Far from being dull and dormant Trewithen Garden is ablaze with Christmas Cheer – literally!

The early flowering Rhododendron has blossomed in time for the festive period – over a month ahead of its generally expected time.

The tight pink buds appeared at the end of November blooming into heads made of several, mostly white, bell-shaped flowers.

'Christmas Cheer' is an old hybrid descended from the mauve Rhododendron you see in woodland. One of its parents is the now rare hardy dwarf shrub that grows above the tree line and was discovered by Russian traveller Count Apollo Apollosovich Mussin-Puschkin, who sent it back to Kew in 1803. It was crossed with another, unrecorded, parent plant -and the result was Christmas Cheer.

It’s not the only plant flowering in the world-renowned gardens at Probus between Truro and St Austell. The Rhododendron, Cornish Early Red, is also showing its colours!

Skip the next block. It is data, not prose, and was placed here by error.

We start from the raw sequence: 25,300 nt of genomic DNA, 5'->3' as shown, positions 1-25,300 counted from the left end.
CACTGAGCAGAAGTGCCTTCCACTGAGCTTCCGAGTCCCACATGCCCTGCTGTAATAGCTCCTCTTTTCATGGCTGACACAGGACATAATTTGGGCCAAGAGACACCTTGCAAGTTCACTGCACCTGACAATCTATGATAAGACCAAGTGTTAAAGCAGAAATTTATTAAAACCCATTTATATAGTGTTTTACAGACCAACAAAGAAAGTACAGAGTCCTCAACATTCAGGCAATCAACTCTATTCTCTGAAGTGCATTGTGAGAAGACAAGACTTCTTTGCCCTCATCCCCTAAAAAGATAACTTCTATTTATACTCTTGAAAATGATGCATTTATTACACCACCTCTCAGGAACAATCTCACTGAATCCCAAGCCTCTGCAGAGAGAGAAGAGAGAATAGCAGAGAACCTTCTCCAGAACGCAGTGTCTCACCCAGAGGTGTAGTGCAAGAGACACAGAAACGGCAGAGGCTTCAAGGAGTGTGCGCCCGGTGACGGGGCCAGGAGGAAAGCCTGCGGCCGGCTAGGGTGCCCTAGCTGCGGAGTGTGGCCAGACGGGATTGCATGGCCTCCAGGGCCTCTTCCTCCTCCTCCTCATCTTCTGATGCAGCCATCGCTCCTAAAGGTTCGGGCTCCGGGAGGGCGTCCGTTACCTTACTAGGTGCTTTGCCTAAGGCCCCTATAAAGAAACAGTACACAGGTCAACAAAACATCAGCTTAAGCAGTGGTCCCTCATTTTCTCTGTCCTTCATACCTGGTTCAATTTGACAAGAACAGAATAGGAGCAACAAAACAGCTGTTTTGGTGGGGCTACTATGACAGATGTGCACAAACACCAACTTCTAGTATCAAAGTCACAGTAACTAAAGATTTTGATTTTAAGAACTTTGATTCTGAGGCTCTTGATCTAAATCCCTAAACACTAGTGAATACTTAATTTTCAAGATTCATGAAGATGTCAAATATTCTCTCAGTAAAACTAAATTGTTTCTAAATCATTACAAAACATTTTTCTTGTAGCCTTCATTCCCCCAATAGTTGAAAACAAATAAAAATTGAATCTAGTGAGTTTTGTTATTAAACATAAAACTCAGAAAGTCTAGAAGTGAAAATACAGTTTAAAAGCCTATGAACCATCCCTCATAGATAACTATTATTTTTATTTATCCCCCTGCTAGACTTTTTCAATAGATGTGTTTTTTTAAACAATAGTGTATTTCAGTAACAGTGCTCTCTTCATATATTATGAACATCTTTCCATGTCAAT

This spectacular, tall, shrub with its large trusses of flowers ranging in colour from red to purple, is the only surviving original Rhododendron planted by George Johnstone – the grandfather of the estate’s owner Michael Galsworthy. Johnstone is the creator of the modern day garden at Trewithen, which he began by planting over 100 Rhododendrons in the early 1900s.

“It’s been a fabulous Christmas for colour in the garden,” said Trewithen’s Head Gardener, Gary Long, “What’s more, it won’t be long before the daffodils are at their best!”

Trewithen Garden will re-open to the public on Sunday, March 1, when its internationally acclaimed Magnolias and Camellias should be in full bloom.